In this issue
April 9, 2014

Jonathan Tobin: Why Did Kerry Lie About Israeli Blame?

Samuel G. Freedman: A resolution 70 years later for a father's unsettling legacy of ashes from Dachau

Jessica Ivins: A resolution 70 years later for a father's unsettling legacy of ashes from Dachau

Kim Giles: Asking for help is not weakness

Kathy Kristof and Barbara Hoch Marcus: 7 Great Growth Israeli Stocks

Matthew Mientka: How Beans, Peas, And Chickpeas Cleanse Bad Cholesterol and Lowers Risk of Heart Disease

Sabrina Bachai: 5 At-Home Treatments For Headaches

The Kosher Gourmet by Daniel Neman Have yourself a matzo ball: The secrets bubby never told you and recipes she could have never imagined

April 8, 2014

Lori Nawyn: At Your Wit's End and Back: Finding Peace

Susan B. Garland and Rachel L. Sheedy: Strategies Married Couples Can Use to Boost Benefits

David Muhlbaum: Smart Tax Deductions Non-Itemizers Can Claim

Jill Weisenberger, M.S., R.D.N., C.D.E : Before You Lose Your Mental Edge

Dana Dovey: Coffee Drinkers Rejoice! Your Cup Of Joe Can Prevent Death From Liver Disease

Chris Weller: Electric 'Thinking Cap' Puts Your Brain Power Into High Gear

The Kosher Gourmet by Marlene Parrish A gift of hazelnuts keeps giving --- for a variety of nutty recipes: Entree, side, soup, dessert

April 4, 2014

Rabbi David Gutterman: The Word for Nothing Means Everything

Charles Krauthammer: Kerry's folly, Chapter 3

Amy Peterson: A life of love: How to build lasting relationships with your children

John Ericson: Older Women: Save Your Heart, Prevent Stroke Don't Drink Diet

John Ericson: Why 50 million Americans will still have spring allergies after taking meds

Cameron Huddleston: Best and Worst Buys of April 2014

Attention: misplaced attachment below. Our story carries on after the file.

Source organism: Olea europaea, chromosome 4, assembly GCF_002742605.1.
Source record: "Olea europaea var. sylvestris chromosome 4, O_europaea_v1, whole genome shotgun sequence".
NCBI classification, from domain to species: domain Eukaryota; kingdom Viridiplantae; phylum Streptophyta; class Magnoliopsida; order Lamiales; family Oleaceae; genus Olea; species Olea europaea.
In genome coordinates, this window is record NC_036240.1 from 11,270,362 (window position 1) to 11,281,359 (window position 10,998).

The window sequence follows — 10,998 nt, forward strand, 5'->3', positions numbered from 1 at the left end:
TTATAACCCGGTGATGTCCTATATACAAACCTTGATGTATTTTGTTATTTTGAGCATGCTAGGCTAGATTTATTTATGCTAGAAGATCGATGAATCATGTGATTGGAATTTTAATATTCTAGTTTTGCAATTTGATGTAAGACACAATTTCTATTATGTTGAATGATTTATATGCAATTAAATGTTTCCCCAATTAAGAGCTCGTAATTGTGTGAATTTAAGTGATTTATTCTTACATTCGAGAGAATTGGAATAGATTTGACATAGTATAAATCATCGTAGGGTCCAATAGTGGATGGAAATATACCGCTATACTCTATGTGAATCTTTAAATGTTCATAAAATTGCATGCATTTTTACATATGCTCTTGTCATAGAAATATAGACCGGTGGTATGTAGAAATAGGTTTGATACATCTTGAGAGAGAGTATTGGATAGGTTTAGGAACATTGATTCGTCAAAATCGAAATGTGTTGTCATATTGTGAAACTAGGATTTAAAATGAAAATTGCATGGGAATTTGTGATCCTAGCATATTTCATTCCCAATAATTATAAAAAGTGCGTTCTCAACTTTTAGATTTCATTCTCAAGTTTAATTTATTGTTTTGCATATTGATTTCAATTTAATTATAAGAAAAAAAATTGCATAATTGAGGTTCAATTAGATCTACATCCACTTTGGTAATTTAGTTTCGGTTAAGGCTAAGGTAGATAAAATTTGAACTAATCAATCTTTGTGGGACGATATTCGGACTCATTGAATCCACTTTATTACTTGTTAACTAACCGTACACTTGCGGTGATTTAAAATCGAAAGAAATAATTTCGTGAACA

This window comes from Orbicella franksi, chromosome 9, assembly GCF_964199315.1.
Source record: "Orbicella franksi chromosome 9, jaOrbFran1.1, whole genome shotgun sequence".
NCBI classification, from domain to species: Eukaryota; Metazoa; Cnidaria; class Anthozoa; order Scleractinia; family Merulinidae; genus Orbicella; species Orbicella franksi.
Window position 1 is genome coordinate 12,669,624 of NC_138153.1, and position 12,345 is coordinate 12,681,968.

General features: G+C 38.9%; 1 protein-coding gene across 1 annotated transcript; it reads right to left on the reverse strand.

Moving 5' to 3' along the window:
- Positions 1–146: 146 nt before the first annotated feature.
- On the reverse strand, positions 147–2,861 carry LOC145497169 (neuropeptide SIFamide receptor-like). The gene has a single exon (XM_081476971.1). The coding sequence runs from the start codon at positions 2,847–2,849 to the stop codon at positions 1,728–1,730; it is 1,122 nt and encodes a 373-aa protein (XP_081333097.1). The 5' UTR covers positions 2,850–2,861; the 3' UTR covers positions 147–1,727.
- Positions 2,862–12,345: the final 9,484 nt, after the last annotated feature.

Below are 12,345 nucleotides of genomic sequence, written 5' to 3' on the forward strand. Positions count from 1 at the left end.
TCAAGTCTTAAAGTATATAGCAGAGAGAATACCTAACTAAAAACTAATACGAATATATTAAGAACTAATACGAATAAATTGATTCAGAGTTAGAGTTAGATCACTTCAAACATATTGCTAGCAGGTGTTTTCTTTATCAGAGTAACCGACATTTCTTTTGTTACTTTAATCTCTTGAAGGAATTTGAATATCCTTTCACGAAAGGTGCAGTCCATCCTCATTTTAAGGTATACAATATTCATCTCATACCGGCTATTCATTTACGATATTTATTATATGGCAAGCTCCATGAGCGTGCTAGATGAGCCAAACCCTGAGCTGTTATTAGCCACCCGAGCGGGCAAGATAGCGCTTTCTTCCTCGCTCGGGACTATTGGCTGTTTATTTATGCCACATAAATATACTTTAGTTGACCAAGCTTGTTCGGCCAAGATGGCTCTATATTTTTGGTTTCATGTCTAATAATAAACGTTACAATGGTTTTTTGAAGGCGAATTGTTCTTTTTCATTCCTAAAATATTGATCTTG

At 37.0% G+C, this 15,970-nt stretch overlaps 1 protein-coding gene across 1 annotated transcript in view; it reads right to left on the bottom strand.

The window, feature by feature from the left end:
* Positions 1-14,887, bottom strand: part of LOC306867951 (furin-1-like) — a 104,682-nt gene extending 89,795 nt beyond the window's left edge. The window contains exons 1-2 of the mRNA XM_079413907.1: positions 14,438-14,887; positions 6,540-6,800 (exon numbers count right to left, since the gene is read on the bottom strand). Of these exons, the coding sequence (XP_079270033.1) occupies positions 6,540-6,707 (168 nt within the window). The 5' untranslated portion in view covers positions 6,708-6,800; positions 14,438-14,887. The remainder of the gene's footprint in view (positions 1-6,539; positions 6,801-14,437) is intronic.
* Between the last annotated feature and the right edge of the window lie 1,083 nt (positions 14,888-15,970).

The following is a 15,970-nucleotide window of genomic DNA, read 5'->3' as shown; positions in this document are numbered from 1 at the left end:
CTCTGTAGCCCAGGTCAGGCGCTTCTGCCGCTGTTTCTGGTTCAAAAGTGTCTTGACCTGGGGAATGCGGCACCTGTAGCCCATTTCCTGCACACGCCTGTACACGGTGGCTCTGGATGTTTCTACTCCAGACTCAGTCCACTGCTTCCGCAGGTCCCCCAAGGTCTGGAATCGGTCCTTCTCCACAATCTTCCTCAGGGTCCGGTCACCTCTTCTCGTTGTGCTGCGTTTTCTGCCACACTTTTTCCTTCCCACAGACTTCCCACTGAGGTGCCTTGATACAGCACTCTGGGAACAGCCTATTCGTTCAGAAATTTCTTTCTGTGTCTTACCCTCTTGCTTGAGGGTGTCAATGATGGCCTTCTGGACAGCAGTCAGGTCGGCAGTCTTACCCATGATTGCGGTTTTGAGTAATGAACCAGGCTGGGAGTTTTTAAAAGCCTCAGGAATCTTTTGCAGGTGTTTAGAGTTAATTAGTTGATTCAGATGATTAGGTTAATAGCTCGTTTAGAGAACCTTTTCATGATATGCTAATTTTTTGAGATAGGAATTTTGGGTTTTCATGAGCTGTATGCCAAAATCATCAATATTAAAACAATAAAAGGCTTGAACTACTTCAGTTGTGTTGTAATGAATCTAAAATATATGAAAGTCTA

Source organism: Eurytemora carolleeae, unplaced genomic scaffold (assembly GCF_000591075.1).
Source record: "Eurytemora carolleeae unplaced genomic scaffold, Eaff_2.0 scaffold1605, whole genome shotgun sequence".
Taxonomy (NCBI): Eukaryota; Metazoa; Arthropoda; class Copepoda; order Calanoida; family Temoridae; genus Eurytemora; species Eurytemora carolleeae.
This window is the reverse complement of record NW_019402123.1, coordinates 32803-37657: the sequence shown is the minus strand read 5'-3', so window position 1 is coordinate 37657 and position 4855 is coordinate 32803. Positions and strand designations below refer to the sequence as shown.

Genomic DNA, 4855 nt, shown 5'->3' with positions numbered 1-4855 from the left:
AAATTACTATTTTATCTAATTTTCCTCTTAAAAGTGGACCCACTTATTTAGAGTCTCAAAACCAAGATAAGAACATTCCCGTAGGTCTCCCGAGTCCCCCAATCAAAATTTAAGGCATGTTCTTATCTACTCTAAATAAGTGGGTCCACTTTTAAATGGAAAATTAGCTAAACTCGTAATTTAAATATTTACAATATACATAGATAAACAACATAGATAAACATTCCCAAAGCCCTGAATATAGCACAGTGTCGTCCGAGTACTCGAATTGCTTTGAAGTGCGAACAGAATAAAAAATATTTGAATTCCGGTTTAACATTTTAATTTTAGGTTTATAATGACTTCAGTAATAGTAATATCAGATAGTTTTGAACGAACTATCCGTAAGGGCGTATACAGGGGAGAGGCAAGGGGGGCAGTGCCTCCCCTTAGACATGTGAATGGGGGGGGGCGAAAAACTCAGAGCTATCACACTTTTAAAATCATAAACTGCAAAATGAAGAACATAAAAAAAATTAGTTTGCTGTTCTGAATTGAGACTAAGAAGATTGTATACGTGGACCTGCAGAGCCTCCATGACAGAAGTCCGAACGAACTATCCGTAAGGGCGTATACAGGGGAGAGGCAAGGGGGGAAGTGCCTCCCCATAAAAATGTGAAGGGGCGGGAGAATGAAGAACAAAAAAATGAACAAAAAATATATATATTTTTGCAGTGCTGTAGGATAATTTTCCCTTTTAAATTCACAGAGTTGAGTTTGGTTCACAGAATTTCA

Stacy Rapacon: Great Mutual Funds for Young Investors

Sarah Boesveld: Teacher keeps promise to mail thousands of former students letters written by their past selves

The Kosher Gourmet by Sharon Thompson Anyone can make a salad, you say. But can they make a great salad? (SECRETS, TESTED TECHNIQUES + 4 RECIPES, INCLUDING DRESSINGS)

April 2, 2014

Paul Greenberg: Death and joy in the spring

Dan Barry: Should South Carolina Jews be forced to maintain this chimney built by Germans serving the Nazis?

Mayra Bitsko: Save me! An alien took over my child's personality

Frank Clayton: Get happy: 20 scientifically proven happiness activities

Susan Scutti: It's Genetic! Obesity and the 'Carb Breakdown' Gene

Lecia Bushak: Why Hand Sanitizer May Actually Harm Your Health

Stacy Rapacon: Great Funds You Can Own for $500 or Less

Cameron Huddleston: 7 Ways to Save on Home Decor

The Kosher Gourmet by Steve Petusevsky Exploring ingredients as edible-stuffed containers (TWO RECIPES + TIPS & TECHINQUES)

Jewish World Review August 30, 2005 / 25 Av, 5765

Time to hedge bets on McCain bid in '08

By Robert Robb

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http://www.JewishWorldReview.com | Everyone I know who knows John McCain better than I do thinks he will run for president in 2008.

Until now, my bet has been that, in the final analysis, McCain would decide against it. But McCain's appearance and performance at an East Valley Republican town hall last Thursday has caused me to want to hedge that bet.

My skepticism has been based on the fact that McCain has the best job in politics.

He is influential on any issue he wants, anytime he wants, irrespective of which political party is in power. He has unlimited access to the national media. In the last presidential election, McCain became the semiofficial referee of fair campaign practices and tactics.

If McCain runs for president, he will not lose his Senate seat. But he will lose his special status.